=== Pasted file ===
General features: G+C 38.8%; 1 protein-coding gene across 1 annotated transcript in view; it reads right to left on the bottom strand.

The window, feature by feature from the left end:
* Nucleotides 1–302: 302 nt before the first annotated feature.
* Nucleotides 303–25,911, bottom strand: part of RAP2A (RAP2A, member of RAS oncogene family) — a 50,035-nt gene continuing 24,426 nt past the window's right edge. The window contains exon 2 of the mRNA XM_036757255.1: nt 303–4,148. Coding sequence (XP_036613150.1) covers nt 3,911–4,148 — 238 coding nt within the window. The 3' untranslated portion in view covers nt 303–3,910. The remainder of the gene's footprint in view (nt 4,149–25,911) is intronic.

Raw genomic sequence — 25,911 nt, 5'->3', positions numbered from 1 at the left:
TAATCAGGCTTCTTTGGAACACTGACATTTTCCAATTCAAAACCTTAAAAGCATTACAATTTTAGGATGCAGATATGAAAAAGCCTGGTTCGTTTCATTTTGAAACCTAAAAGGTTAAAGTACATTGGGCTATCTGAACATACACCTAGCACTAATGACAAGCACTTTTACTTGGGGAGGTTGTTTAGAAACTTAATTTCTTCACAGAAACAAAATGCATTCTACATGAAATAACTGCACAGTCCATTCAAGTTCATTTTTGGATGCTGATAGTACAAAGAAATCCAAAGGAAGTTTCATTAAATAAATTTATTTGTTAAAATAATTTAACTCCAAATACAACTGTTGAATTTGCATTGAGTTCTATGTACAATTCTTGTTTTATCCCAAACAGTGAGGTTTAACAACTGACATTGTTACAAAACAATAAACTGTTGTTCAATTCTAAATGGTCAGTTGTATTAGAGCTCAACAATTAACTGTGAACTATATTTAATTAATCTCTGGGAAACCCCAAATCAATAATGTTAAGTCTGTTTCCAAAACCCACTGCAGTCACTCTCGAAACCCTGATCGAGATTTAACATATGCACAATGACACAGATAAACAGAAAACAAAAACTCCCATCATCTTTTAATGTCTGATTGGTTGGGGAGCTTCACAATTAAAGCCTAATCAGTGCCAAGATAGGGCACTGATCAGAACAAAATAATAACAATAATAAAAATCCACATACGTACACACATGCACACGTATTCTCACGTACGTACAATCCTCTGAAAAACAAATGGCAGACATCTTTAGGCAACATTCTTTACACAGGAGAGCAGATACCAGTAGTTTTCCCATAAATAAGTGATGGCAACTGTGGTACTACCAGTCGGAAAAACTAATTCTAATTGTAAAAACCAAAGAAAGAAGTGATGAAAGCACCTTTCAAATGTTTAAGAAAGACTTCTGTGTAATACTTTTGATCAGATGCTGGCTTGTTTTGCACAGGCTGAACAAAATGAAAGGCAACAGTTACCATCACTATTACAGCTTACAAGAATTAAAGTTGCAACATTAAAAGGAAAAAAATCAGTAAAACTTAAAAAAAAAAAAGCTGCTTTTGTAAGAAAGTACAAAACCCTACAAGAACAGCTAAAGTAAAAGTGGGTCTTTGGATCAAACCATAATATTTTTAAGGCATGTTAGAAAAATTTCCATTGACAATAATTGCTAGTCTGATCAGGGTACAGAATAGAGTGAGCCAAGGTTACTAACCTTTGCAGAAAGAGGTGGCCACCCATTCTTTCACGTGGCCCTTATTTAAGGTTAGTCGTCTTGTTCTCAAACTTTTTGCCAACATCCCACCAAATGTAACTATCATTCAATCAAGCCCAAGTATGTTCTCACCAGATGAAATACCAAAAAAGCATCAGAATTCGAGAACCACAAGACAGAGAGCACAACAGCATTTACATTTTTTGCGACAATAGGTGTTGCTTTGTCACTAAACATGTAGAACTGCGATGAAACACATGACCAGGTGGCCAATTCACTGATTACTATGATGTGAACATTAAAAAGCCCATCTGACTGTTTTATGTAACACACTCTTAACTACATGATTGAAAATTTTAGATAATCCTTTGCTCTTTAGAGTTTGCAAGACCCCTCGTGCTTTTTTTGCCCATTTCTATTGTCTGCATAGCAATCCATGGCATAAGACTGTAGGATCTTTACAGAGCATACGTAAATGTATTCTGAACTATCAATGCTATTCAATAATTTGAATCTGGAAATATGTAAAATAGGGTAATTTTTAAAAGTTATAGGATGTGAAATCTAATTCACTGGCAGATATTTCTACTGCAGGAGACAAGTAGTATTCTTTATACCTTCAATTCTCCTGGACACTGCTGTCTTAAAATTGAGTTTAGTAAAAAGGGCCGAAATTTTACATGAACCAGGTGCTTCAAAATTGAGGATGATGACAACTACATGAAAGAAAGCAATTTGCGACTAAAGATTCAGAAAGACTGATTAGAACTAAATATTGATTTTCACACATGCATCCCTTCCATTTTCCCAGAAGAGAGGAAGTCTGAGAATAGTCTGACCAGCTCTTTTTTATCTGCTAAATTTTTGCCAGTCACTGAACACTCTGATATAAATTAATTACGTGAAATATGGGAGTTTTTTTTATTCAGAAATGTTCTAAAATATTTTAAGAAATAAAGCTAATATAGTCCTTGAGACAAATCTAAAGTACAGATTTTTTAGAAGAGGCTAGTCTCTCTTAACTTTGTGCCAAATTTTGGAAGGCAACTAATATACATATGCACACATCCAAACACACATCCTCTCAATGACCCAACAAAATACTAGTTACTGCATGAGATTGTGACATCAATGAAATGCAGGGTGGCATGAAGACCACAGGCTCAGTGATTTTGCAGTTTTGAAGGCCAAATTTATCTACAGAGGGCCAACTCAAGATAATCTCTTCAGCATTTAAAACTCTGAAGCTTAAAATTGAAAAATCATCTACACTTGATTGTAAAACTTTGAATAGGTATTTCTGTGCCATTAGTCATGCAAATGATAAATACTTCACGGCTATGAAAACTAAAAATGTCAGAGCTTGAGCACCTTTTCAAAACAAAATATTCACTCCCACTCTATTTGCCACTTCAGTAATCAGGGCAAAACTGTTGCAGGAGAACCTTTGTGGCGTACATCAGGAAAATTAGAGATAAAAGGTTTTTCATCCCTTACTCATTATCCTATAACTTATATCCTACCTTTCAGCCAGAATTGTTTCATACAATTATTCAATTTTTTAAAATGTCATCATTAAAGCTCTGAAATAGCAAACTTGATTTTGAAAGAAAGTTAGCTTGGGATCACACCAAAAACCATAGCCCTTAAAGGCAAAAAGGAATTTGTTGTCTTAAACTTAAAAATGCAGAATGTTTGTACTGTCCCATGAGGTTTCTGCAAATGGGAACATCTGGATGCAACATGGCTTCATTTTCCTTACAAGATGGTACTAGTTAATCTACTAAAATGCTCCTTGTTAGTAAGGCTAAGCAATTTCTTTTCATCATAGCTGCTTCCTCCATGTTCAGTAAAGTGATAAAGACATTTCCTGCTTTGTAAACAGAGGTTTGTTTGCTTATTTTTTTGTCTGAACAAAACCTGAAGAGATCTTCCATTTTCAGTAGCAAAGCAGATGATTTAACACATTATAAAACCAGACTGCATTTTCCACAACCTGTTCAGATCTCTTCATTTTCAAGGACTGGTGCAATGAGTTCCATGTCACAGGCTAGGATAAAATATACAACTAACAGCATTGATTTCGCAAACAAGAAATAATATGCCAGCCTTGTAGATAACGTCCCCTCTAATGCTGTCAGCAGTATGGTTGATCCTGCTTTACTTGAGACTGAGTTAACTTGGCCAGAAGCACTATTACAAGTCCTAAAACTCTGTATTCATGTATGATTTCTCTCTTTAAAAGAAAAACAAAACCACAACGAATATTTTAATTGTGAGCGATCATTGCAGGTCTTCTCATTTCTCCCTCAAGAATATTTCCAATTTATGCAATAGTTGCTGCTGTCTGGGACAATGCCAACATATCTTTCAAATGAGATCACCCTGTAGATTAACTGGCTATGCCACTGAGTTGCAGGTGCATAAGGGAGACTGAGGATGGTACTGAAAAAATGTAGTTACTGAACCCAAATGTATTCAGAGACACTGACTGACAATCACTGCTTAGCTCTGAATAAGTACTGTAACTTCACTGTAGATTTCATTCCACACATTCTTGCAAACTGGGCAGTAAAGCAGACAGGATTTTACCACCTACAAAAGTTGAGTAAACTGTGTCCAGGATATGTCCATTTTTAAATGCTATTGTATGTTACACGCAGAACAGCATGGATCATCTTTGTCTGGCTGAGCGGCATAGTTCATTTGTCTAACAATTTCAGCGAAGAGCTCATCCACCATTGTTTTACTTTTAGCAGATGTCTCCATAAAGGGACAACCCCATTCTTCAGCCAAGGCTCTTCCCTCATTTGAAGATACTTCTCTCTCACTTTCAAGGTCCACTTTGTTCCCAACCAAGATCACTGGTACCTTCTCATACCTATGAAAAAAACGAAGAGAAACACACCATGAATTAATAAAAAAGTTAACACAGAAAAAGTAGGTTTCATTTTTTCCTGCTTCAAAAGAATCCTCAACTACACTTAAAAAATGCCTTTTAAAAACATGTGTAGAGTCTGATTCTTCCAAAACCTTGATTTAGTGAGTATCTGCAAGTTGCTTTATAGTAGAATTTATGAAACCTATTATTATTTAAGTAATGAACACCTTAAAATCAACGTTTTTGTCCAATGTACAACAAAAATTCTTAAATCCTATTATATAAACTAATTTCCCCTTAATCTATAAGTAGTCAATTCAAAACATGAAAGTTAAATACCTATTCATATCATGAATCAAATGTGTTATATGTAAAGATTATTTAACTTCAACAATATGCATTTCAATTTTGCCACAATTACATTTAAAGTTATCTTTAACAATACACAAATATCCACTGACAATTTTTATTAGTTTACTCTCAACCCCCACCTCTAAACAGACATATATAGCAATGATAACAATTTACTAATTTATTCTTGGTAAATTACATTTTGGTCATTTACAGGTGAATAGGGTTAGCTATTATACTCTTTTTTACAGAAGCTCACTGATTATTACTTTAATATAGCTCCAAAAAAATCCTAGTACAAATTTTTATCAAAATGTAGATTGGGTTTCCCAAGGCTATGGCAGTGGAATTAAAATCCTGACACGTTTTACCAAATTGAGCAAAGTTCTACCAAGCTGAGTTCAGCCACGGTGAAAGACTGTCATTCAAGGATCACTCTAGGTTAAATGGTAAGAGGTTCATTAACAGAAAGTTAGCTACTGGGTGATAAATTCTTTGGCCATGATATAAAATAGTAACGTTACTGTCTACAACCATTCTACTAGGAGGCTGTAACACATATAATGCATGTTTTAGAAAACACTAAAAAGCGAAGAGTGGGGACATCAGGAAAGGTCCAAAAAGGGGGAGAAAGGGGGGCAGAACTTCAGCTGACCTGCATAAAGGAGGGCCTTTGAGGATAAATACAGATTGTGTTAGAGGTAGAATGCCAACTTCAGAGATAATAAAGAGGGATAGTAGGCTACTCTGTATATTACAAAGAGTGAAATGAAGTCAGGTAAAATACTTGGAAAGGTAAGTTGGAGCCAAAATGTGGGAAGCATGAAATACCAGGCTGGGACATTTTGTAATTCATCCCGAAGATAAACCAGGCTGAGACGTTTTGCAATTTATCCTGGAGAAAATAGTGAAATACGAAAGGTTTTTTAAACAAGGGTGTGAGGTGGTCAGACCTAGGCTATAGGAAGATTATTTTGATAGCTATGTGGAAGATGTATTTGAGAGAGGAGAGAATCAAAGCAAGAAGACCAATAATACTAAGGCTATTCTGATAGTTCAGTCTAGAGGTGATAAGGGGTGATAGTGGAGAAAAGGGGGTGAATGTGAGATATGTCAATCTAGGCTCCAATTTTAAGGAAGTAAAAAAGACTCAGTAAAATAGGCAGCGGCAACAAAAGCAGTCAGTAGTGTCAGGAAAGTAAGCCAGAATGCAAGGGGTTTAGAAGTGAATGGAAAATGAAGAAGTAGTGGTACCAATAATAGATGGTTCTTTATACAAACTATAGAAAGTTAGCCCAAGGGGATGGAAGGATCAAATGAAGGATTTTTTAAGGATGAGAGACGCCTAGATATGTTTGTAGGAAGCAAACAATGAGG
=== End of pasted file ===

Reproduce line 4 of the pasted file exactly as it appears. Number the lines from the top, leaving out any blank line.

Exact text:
* Nucleotides 303–25,911, bottom strand: part of RAP2A (RAP2A, member of RAS oncogene family) — a 50,035-nt gene continuing 24,426 nt past the window's right edge. The window contains exon 2 of the mRNA XM_036757255.1: nt 303–4,148. Coding sequence (XP_036613150.1) covers nt 3,911–4,148 — 238 coding nt within the window. The 3' untranslated portion in view covers nt 303–3,910. The remainder of the gene's footprint in view (nt 4,149–25,911) is intronic.